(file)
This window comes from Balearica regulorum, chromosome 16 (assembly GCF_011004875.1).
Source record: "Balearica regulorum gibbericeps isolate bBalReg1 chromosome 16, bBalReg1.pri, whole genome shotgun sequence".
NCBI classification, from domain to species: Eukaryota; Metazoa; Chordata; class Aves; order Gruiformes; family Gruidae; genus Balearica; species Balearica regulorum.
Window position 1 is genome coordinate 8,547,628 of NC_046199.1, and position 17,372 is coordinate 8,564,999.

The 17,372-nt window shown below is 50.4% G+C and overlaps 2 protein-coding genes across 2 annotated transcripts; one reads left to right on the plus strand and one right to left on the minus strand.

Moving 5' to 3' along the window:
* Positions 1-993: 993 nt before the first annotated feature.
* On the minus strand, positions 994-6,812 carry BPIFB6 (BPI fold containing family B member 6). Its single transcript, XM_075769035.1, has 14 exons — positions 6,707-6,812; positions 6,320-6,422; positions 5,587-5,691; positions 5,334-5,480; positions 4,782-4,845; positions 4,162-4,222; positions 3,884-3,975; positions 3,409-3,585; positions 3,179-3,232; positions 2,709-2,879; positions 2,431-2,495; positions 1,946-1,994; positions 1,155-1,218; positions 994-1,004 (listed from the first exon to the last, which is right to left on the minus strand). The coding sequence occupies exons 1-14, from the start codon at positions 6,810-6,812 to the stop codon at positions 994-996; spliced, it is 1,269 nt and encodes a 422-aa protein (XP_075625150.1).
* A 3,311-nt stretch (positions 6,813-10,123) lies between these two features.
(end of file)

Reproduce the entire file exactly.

This window comes from Balearica regulorum, chromosome 16 (assembly GCF_011004875.1).
Source record: "Balearica regulorum gibbericeps isolate bBalReg1 chromosome 16, bBalReg1.pri, whole genome shotgun sequence".
NCBI classification, from domain to species: Eukaryota; Metazoa; Chordata; class Aves; order Gruiformes; family Gruidae; genus Balearica; species Balearica regulorum.
Window position 1 is genome coordinate 8,547,628 of NC_046199.1, and position 17,372 is coordinate 8,564,999.

The 17,372-nt window shown below is 50.4% G+C and overlaps 2 protein-coding genes across 2 annotated transcripts; one reads left to right on the plus strand and one right to left on the minus strand.

Moving 5' to 3' along the window:
* Positions 1-993: 993 nt before the first annotated feature.
* On the minus strand, positions 994-6,812 carry BPIFB6 (BPI fold containing family B member 6). Its single transcript, XM_075769035.1, has 14 exons — positions 6,707-6,812; positions 6,320-6,422; positions 5,587-5,691; positions 5,334-5,480; positions 4,782-4,845; positions 4,162-4,222; positions 3,884-3,975; positions 3,409-3,585; positions 3,179-3,232; positions 2,709-2,879; positions 2,431-2,495; positions 1,946-1,994; positions 1,155-1,218; positions 994-1,004 (listed from the first exon to the last, which is right to left on the minus strand). The coding sequence occupies exons 1-14, from the start codon at positions 6,810-6,812 to the stop codon at positions 994-996; spliced, it is 1,269 nt and encodes a 422-aa protein (XP_075625150.1).
* A 3,311-nt stretch (positions 6,813-10,123) lies between these two features.